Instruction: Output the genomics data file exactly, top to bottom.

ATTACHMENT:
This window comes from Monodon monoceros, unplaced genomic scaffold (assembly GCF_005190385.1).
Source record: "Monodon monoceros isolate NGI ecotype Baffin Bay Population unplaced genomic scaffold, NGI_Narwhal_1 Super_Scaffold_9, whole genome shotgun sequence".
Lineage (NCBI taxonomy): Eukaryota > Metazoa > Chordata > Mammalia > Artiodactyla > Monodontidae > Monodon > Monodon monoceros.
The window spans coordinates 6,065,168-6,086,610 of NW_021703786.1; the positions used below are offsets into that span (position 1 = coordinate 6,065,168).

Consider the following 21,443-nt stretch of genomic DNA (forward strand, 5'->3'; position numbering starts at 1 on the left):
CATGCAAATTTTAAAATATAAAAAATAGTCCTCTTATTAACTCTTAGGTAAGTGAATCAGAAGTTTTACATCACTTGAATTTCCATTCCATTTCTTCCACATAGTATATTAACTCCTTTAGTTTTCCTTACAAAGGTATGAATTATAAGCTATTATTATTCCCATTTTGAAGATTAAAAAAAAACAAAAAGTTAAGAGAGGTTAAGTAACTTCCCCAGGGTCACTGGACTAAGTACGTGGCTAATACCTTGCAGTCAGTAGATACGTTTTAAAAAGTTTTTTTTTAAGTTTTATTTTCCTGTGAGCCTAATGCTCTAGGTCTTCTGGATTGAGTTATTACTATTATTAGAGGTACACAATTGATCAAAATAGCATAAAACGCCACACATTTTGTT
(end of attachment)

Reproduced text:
This window comes from Monodon monoceros, unplaced genomic scaffold (assembly GCF_005190385.1).
Source record: "Monodon monoceros isolate NGI ecotype Baffin Bay Population unplaced genomic scaffold, NGI_Narwhal_1 Super_Scaffold_9, whole genome shotgun sequence".
Lineage (NCBI taxonomy): Eukaryota > Metazoa > Chordata > Mammalia > Artiodactyla > Monodontidae > Monodon > Monodon monoceros.
The window spans coordinates 6,065,168-6,086,610 of NW_021703786.1; the positions used below are offsets into that span (position 1 = coordinate 6,065,168).

Consider the following 21,443-nt stretch of genomic DNA (forward strand, 5'->3'; position numbering starts at 1 on the left):
CATGCAAATTTTAAAATATAAAAAATAGTCCTCTTATTAACTCTTAGGTAAGTGAATCAGAAGTTTTACATCACTTGAATTTCCATTCCATTTCTTCCACATAGTATATTAACTCCTTTAGTTTTCCTTACAAAGGTATGAATTATAAGCTATTATTATTCCCATTTTGAAGATTAAAAAAAAACAAAAAGTTAAGAGAGGTTAAGTAACTTCCCCAGGGTCACTGGACTAAGTACGTGGCTAATACCTTGCAGTCAGTAGATACGTTTTAAAAAGTTTTTTTTTAAGTTTTATTTTCCTGTGAGCCTAATGCTCTAGGTCTTCTGGATTGAGTTATTACTATTATTAGAGGTACACAATTGATCAAAATAGCATAAAACGCCACACATTTTGTT